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ACQ 2016-1



Coal Cargo Problems - Indonesia

During the past three weeks we have been informed of spontaneous heating in the carriage of three coal cargoes loaded in Indonesia. (Adang Bay East Kalimantan, North Pulau Laut).

In the first case early detection of the heating was detected by monitoring of the hold atmosphere with suitable detection equipment. Hold sealing was improved and continued monitoring of the hold atmosphere throughout the voyage ensured safe delivery to the destination port.

In the second case the Master was presented with a declaration from the shippers that the coal was not liable to emit significant amounts of methane and not considered liable to spontaneous heating. However, smoke was seen to be pouring from the ventilators of one of the cargo holds within nine hours of departure from the port of loading.

As a precaution against methane accumulation in the hold, the IMO Code of Safe Practice for Solid Bulk Cargoes recommends that unless expressly directed otherwise, all holds should be surface ventilated for the first 24 hours after departing the load port.

The Master requested advice from the Owners and the Club and was advised to seal all hatch covers, ventilators, etc, using RAMNEK tape to assist sealing. Three days later the vessel called at Singapore for bunkers and further expert advice was provided and sealing improved. The vessel proceeded to the port of discharge submitting daily records of hold atmosphere monitoring, and arrived safely.

In the third case, smoke was observed coming from one of the hatches within nine hours of departure and the ship returned to the load port for remedial treatment.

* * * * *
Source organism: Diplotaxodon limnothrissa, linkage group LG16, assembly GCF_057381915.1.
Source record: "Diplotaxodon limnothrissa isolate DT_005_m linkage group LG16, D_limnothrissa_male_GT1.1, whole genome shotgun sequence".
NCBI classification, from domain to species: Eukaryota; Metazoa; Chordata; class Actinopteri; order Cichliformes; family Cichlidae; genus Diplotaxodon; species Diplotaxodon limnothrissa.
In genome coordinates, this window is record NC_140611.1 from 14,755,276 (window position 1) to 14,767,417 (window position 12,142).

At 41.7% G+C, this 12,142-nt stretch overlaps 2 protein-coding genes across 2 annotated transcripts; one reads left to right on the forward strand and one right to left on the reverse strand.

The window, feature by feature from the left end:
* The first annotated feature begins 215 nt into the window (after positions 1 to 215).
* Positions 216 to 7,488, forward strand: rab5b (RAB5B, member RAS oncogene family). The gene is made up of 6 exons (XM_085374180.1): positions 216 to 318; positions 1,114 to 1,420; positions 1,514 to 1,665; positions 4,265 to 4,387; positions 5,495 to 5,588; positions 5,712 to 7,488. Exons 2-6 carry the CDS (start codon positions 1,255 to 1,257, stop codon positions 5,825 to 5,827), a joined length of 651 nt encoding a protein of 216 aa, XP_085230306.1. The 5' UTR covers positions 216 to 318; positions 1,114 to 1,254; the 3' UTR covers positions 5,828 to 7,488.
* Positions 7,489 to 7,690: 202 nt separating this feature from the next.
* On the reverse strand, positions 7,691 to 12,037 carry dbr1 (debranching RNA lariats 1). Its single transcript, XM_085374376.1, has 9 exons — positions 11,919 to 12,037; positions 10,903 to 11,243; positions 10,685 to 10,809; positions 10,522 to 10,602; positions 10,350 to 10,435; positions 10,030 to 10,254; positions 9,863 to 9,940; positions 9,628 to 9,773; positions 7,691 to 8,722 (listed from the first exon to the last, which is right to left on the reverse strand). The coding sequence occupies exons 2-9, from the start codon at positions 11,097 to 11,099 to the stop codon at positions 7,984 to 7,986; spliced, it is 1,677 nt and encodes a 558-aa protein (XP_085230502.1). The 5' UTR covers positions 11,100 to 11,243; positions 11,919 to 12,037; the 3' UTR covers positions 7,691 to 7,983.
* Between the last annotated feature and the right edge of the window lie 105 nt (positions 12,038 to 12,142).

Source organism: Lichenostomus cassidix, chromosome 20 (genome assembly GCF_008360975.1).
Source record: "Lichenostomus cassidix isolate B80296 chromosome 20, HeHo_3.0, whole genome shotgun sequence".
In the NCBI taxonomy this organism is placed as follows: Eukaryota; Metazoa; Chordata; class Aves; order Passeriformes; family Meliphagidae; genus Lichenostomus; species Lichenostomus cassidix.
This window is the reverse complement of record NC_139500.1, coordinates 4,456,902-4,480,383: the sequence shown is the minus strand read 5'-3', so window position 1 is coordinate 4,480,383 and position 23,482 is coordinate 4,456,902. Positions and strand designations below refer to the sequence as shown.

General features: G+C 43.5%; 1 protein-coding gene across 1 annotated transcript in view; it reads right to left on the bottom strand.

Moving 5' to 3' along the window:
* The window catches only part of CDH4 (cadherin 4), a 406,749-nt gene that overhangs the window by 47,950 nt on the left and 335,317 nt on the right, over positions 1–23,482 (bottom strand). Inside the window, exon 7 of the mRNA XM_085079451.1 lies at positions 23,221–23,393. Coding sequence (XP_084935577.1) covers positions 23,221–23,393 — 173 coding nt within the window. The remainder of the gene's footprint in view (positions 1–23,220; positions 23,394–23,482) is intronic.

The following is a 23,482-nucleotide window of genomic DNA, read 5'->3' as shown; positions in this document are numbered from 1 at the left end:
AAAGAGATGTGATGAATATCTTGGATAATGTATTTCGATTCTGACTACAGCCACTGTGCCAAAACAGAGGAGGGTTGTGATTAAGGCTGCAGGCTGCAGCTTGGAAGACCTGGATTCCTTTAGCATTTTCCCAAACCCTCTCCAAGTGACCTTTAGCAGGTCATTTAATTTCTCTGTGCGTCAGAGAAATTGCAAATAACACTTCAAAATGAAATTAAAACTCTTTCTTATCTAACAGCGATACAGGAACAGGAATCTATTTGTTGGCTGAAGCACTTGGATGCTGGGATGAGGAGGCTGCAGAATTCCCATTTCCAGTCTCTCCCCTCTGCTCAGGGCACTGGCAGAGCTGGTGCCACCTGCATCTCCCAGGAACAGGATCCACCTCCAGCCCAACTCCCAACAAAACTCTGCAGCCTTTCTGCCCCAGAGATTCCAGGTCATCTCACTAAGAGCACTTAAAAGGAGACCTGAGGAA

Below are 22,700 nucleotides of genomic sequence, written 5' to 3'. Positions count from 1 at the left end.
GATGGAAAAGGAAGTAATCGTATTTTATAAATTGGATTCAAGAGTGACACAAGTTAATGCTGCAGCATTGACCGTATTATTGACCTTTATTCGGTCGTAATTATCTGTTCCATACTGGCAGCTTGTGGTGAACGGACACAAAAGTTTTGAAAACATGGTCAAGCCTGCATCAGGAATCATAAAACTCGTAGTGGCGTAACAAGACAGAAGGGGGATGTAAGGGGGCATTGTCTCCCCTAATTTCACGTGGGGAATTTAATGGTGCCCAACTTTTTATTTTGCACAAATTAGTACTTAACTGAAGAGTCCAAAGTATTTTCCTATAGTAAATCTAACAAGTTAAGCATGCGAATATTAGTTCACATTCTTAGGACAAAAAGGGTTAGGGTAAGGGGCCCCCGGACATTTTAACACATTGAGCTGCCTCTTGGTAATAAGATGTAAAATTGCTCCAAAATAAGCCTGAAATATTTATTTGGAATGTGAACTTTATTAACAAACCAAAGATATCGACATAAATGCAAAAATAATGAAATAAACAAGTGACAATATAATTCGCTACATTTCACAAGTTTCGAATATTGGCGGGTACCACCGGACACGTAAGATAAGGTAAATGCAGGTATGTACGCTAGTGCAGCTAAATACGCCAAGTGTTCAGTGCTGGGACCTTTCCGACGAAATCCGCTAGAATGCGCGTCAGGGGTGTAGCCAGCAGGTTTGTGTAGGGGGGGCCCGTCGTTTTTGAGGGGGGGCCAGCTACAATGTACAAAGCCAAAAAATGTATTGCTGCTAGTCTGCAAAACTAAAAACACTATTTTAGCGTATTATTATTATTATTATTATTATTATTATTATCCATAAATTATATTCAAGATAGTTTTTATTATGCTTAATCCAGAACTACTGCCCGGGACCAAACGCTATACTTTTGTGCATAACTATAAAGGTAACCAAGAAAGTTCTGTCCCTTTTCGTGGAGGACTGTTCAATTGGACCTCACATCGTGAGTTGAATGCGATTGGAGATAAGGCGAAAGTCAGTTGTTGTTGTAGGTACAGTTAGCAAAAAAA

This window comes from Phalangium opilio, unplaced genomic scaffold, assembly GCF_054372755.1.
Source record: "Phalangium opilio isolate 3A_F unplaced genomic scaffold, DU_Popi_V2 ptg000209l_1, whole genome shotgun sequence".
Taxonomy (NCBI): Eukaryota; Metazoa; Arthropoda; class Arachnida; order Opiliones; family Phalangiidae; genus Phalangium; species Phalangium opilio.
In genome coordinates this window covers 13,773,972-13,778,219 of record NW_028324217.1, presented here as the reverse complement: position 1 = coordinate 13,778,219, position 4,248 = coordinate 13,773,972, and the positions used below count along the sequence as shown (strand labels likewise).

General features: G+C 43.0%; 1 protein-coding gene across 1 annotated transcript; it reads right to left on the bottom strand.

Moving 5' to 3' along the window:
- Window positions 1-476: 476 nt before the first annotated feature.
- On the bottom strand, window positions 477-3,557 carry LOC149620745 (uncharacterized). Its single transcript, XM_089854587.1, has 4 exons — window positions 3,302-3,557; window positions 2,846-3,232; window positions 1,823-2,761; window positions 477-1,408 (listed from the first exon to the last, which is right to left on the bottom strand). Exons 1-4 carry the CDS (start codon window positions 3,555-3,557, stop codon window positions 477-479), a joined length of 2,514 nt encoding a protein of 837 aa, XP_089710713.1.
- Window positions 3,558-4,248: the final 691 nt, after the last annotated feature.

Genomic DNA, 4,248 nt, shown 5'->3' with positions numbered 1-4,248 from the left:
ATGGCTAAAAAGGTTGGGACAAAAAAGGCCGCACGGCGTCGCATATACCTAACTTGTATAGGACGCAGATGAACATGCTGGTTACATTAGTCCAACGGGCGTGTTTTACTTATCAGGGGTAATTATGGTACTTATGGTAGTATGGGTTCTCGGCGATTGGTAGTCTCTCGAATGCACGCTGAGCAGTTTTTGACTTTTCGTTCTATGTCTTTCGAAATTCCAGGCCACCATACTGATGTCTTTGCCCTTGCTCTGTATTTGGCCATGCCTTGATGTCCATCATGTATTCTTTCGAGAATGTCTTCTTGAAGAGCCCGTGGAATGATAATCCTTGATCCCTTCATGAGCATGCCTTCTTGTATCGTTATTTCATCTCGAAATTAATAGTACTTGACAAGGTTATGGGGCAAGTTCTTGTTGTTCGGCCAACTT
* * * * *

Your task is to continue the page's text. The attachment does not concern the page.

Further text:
Despite the cargo declarations, provided by some shippers of Indonesian coals, we have advice of many cargoes which have heated spontaneously during some stage of the voyage. We recommend the following:

1. All coal cargoes should be carried strictly in accordance with the recommendations of the IMO Code of Safe Practice for Solid Bulk Cargoes, which requires the ship to be fitted with hold atmosphere monitoring equipment;

2. The Master should ensure that he is provided with precise details of the cargo to be loaded; and

3. A strict watch of the coal to be loaded should be made throughout the loading operation. Any hot coal should be rejected. During the second incident referred to above, the Master of the vessel noted that coal in a barge at the anchorage was "smoking". This coal was not loaded on his vessel but may have been loaded on another vessel.

If any problems arise during the loading operation the Master should immediately contact his Owners and the Club, to seek expert advice.

Any Members contracted to load coal in Indonesia who would like further assistance, please contact the Loss Prevention Department or their regular Club contact.

Source : UK P&I Club Bulletin 430
01 Sep 2005